The casts of this drama are truly moons and suns. Talk about a stellar cast. The Moon Embracing the Sun is a 2012 Korean period-fantasy drama directed by Kim Do-hoon and Lee Seong-jun.
The film stars Kim Soo Hyun, Han Ga In, Jing Il Woo, Kim Yoo Jung, Kin So Hyun, Im Siwan, and Yeo Jin Goo, etc. as the leads. The drama is set in the Joseon dynasty and narrates the love between Lee Hwon and Yeon Woo, a smart and kind girl born with a noble fate, their separation, and eventual reconciliation.
The drama aired on MBC in the year 2012 and received success and popularity. The drama won many awards, including the award for best actor and best drama at the 48th Baeksang Arts Awards. It also received a rating of 42.2%.
Recap and Review of The Moon Embracing the Sun
The series begins with the murder of the half-brother of the King of Joseon at the command of Queen Dowager. This is witnessed by a shaman Ari who is also hunted down. She is briefly saved by
Crown Prince Lee Hwon and Yeon Woo, the daughter of the King’s most trusted man, meet in the palace for the first time, coincidentally. They get into an argument as Yeon Woo misunderstands him as a thief. Later instead of revealing his true identity, he somehow manages to convince her by revealing that he is going to meet this brother.
After their meeting, Yeon Woo comes to find out that he is the Crown Prince. We are also introduced to Prince Yangmyung( Lee Hwon’s half-brother whom he wanted to go to meet that day). Yangmyung is actually in love with Yeon-woo too. But she does not reciprocate his feelings, and soon she falls in love with Lee Hwon.
Prince Yangmyung gets treated differently than his brother because he is the son of a concubine. It gets revealed that he was indifferent to Yangmyung because he did not want any harm to come to him, similar to what happened to his half-brother.
Lady Yoon Bo Kyung is the daughter of Lord Yoon Dae-Hyung, who is a greedy man trying to make his family powerful. Lady Yoon is a sly and mean girl, quite contrary to Yeon Woo, and this can be seen in the way she treats Seol, Yeon Woo’s personal maid.
After some troubles, Yeon Woo is selected as the crown princess, but the happiness doesn’t last long as Yeon Woo catches a mysterious illness caused by the curse Nok Young (the Chief Shaman of the royal Place) put on her. She eventually “dies,” completely breaking the Crown Prince, who is not even allowed to go to her funeral.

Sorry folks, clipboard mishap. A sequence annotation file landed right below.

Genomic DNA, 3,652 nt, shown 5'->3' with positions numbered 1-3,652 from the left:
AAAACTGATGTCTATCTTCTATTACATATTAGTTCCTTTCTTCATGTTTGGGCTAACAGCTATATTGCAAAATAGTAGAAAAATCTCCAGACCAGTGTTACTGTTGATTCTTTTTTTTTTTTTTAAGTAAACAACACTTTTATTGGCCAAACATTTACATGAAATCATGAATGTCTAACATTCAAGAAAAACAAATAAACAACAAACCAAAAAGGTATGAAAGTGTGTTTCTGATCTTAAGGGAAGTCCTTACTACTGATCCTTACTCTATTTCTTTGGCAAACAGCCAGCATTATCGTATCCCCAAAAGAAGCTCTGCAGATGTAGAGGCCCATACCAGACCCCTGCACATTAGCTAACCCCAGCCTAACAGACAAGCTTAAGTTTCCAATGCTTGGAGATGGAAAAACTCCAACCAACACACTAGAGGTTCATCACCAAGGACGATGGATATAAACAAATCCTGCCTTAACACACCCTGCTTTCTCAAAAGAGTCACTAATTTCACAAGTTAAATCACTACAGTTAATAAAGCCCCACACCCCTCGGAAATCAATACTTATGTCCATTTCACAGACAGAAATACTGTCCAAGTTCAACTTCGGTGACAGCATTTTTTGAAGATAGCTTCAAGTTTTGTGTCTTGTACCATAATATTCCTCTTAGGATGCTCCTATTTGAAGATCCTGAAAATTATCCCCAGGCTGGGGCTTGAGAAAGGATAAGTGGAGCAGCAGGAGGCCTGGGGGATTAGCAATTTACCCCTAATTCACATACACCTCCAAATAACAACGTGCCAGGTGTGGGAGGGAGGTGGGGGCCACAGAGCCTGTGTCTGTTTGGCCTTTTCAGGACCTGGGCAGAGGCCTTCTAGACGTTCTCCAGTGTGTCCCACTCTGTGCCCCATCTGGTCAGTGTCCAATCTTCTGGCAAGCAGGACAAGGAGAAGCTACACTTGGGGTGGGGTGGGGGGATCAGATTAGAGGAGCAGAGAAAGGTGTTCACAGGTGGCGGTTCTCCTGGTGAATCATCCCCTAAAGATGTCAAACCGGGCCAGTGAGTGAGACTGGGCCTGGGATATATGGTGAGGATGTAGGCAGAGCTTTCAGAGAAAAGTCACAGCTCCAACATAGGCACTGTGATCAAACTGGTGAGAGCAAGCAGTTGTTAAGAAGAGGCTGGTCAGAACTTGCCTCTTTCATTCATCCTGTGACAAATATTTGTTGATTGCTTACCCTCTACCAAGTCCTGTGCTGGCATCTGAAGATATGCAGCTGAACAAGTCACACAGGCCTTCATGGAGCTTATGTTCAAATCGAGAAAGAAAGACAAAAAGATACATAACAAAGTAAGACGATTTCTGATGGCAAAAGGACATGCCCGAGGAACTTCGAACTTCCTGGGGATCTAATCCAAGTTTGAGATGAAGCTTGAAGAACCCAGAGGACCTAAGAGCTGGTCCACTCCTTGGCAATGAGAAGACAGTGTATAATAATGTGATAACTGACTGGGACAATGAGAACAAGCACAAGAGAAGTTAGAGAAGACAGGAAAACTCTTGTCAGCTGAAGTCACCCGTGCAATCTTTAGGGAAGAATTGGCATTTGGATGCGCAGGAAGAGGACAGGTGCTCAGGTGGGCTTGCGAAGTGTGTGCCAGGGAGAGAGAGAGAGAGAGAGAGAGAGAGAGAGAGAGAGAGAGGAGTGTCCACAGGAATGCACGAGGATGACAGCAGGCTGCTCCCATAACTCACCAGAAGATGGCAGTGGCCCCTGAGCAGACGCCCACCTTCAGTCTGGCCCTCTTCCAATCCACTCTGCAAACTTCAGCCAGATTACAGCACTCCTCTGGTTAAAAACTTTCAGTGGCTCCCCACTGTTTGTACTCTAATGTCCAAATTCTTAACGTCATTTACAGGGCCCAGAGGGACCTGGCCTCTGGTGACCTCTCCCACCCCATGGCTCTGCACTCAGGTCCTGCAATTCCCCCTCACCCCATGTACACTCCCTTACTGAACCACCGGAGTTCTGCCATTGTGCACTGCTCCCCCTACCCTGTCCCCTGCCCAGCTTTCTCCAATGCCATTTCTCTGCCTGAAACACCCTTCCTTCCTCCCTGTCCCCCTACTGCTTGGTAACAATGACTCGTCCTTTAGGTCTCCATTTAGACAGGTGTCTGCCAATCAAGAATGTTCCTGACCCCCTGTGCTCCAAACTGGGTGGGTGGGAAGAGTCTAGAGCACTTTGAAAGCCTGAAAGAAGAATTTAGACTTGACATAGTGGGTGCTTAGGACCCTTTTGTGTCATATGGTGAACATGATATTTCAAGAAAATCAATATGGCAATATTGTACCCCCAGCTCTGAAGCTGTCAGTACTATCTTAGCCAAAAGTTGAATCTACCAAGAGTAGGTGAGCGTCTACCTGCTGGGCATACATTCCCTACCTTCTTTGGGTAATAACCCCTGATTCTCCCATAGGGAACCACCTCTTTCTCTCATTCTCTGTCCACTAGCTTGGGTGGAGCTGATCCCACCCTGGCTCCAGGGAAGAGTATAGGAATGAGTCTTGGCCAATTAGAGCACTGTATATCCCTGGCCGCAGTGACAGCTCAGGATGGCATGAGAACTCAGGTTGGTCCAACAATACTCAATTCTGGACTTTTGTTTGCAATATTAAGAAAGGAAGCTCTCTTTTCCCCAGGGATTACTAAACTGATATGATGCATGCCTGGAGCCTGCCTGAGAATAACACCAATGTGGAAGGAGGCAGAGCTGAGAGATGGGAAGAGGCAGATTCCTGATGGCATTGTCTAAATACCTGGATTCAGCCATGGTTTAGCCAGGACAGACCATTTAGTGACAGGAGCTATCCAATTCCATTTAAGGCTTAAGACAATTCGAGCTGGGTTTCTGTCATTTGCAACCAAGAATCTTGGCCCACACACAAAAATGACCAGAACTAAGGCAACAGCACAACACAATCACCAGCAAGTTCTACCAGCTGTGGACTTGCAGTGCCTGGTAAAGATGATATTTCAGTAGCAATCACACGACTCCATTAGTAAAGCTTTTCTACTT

We later get to know that Yeon Woo is saved by Nok Young because of a promise she gave to her friend and fellow shaman, Ari. But destiny takes its own, and Lee Hwon, who is the King now, and Yeon Woo, who is now Shaman Wol, without any of her early memories, meet once again.
The importance of the Title.
The Title of the drama is very important. Sometimes people tend to give abstract titles to their work, but the Title of this drama is apt and encompasses one of the major plot points of the drama. The Moon that embraces the sun is the Title and comes from the hairpin that the crown prince gifts Yeon Woo.
The Title, like the hairpin, is not just a representative of their love but also of their fate that will cause both of the immense pain. The Hairpin is beautiful; at first, I thought it would hold some other value, like helping the King confirm that Shaman Wol is indeed Yeon woo his first and only love. But it actually just serves as a reminder of the love they shared for the King and for Yeon Woo, a past she doesn’t remember.
The Transition from Children to Adults
Watching period dramas made me feel really bad for the royal children, their innocent lives are uselessly thrown into political warfare to gain power. They become nothing but mere toys for the elders to use as they please and discard when they are no longer needed. They are like figures in the game of Chess.
We all knew the Yeon woo was not going to die; we all knew that the chief shaman was too good of a person to do that. But, alas! Memory loss, aka the favorite trope of all melodramas, make an appearance once again. But her disappearance serves as a mechanism to initiate the transition from children to adults.